Saturday, 4 December 2010

Film Review: Harry Potter and the Deathly Hallows – Part 1 (2010)

Ending one of the most popular franchises in recent years was never going to be easy. Regardless of the flaws the earlier films have had, Harry Potter has always been a highly popular and very successful series of films, and above all fun, particularly for those who have read the books. So, just as J.K. Rowling no doubt struggled to do her heroes justice as she completed her saga, the makers of the films have been faced with tough choices. The first of these was to split the final tome into two films, rather than one, and how to remain faithful to the text while maintaining the pace. They haven’t been entirely successful in this but have still managed to produce an excellent addition to the series, and a compelling introduction to the final film next year.

There’s not much of a recap before being thrown into the thick of things at the beginning of the Deathly Hallows, so it may be best to watch The Half-Blood Prince before starting this one. To summarise, this is not a good time to be a wizard or a muggle, with the rise of Voldemort and his Death Eaters practically complete and now in open warfare with the Ministry of Magic. But these are wizards and witches not used to battle and it isn’t long before the spread of Voldemort’s army seems unstoppable. Our three heroes are members of a small group who know what’s at risk and so go in hiding to ensure that the dark lord can’t get his claws into Harry Potter. But Harry isn’t happy about sitting by doing nothing (was he ever?) and so sets out to find the remaining Horcruxes, the pieces of Voldemort’s soul spread out into everyday objects, to kill his nemesis once and for all. But Voldemort has plans of his own, and it involves making himself indestructible by gathering the Deathly Hallows together…

Lord Voldemort (Ralph Fiennes) - isn't he pretty?
If reading the above seems a bit incomprehensible than be prepared to be slightly confused during the film. The concepts behind the story are dealt with at length in the book but here they can only be given the most cursory of explanations. The Horcruxes is particular are hardly explained at all, relying as the film does on your knowledge of The Half-Blood Prince, where Dumbledore ensures Harry (and by extension, us) understand what the things are and what destroying them means. The film deals with the Deathly Hallows better, with an excellent animation sequence telling the story of their creation and what they all do together. But this isn’t done until nearing the end of the film, as it actually happens mid way or so through the book, meaning the viewer feels like they’ve just understood what’s going on when the credits start rolling. This will work better once the next film is out and both can be seen in quick succession, but until then this feels a little frustrating. Joined with a lagging middle, that feels more than a little like an extended teenager’s huff, the film does at times challenge the viewer to keep watching. This was where this reviewer thought the director and writers have been too faithful to the original text and could have afforded to have cut a lot of the “what do we do now?” section to get things rolling again. But then the film would only have been an hour and half, and that’s just not the done thing nowadays.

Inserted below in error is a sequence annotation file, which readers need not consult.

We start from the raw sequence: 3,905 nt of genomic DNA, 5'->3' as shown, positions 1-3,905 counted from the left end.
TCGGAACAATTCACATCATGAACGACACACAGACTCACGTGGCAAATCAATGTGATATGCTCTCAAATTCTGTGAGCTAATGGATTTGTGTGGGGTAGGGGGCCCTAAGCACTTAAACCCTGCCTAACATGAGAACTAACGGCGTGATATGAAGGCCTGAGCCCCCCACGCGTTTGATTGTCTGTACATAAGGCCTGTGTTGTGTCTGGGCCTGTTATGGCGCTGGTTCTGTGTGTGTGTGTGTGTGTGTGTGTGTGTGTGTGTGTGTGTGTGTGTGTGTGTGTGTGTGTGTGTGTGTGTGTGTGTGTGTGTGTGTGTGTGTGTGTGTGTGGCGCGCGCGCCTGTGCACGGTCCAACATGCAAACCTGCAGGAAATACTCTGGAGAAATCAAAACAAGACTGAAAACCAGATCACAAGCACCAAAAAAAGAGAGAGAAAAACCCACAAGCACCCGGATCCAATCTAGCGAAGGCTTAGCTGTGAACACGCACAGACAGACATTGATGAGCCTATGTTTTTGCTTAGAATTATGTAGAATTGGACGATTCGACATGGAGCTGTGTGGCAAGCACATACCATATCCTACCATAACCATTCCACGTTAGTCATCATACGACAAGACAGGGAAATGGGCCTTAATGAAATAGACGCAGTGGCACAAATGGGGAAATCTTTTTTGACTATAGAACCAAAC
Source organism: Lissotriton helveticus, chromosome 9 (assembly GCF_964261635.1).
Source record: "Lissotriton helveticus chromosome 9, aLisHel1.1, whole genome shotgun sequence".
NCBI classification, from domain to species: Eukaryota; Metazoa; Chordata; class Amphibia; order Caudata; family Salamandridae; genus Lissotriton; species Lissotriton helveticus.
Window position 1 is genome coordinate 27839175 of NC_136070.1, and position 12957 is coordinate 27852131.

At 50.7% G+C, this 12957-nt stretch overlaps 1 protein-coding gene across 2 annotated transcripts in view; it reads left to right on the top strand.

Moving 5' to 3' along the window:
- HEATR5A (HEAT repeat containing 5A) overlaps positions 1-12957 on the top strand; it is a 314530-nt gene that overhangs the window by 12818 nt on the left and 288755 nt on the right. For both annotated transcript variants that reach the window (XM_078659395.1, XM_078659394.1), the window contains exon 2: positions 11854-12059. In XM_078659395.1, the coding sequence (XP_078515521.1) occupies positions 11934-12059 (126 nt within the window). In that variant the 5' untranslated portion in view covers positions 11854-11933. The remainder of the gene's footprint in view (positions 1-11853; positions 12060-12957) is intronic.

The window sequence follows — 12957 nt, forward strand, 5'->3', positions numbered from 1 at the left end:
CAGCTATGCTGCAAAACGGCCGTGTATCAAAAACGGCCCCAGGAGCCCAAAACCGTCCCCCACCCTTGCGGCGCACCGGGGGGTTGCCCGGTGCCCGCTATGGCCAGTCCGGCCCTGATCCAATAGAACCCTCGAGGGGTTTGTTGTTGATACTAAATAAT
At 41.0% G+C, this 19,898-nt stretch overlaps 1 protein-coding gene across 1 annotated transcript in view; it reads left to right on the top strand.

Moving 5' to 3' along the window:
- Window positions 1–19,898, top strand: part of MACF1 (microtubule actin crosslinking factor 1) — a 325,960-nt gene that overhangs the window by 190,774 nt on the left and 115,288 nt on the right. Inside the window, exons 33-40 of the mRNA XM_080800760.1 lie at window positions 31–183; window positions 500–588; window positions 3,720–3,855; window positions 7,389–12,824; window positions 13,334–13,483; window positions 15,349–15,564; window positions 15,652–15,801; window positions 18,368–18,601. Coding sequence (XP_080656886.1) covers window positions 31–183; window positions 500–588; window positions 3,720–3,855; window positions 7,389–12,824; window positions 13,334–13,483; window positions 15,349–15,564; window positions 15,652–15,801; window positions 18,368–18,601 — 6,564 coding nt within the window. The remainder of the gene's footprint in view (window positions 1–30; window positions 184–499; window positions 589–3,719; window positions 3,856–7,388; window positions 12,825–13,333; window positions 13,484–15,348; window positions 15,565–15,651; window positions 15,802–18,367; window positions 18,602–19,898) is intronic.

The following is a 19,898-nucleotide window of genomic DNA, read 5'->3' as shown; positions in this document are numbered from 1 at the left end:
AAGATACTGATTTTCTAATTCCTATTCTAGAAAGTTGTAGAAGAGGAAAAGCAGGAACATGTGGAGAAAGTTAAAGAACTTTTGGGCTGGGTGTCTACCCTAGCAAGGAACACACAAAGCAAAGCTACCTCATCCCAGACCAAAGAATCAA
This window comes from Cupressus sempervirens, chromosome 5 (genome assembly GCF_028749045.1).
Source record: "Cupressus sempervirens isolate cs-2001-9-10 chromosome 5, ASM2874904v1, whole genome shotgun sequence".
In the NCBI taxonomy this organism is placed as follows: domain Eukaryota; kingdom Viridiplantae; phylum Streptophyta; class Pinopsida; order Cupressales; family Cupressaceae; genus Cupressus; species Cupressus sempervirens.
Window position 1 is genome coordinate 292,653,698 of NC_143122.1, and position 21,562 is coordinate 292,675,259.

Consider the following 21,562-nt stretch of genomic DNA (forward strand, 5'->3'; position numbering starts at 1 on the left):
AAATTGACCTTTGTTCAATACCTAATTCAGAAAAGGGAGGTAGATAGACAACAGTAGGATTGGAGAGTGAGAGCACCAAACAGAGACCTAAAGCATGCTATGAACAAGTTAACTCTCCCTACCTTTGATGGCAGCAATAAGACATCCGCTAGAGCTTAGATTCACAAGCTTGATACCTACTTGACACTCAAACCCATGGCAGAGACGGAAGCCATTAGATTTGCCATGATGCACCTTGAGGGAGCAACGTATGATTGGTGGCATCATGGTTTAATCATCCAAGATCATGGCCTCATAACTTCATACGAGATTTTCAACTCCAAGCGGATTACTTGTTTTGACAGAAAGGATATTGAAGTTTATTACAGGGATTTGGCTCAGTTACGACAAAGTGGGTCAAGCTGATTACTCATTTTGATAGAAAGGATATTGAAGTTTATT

Bill Nighy as Rufus Scrimgeour, Minister of Magic. His accent is... interesting.
The visuals are, as ever, brilliant. The attacks by the Death Eaters are terrifying and visceral, their black cloud stream suitably ominous before the attacks begin. The effects are of a very high quality, with the house elves looking particularly good compared to the earlier films. And the instrumentals are excellent compliments to the onscreen action. But most notable is the growth in the three main characters’ personalities and the actors abilities to show this. As good as the early films were the acting from Daniel Radcliffe and, in particular, Emma Watson was far from perfect (Rupert Grint has always done a pretty stand up job and continues to do so in the Deathly Hallows) and in this installment Harry and Hermione are pushed to grow and reveal a vulnerability not seen much so far. The opening sequence shows Hermione “erasing” herself from her parent’s lives in order to protect them, and Watson does a great job to show the pain and poignancy of this moment. And in fact this improvement in our stars’ abilities sums up the Deathly Hallows – this is a film about growth, taking responsibility and accepting the consequences of our actions. We can only hope this maturity in story telling and in the story itself can survive into part two.


  1. The Harry Potter saga has been one of the best of our time. J.K. Rowling is a very intriguing and imaginative author, and puts a lot of thought and time into her work. I haven't had the time to see Deathly Hallows in the theatre yet, but I plan to within the next few weeks.

    And yes I agree, Lord Voldemort is a very pretty person. He has such a nice nose. :D

    I enjoyed reading your review. I can't wait to see more from you. :)

  2. Thanks W.B., your comments are much appreciated.

    I also really admire J.K. Rowling, mainly for what she's done to get children to read books and fantasy in particular. I have some problems with her writing style at times (let's just say I'm not a fan of Quidditch... or having to read whole chapters about it!) but she's an inspiration to upcoming writers and shows that if you have a good idea and enough dedication to see it through, being a published writer is not impossible.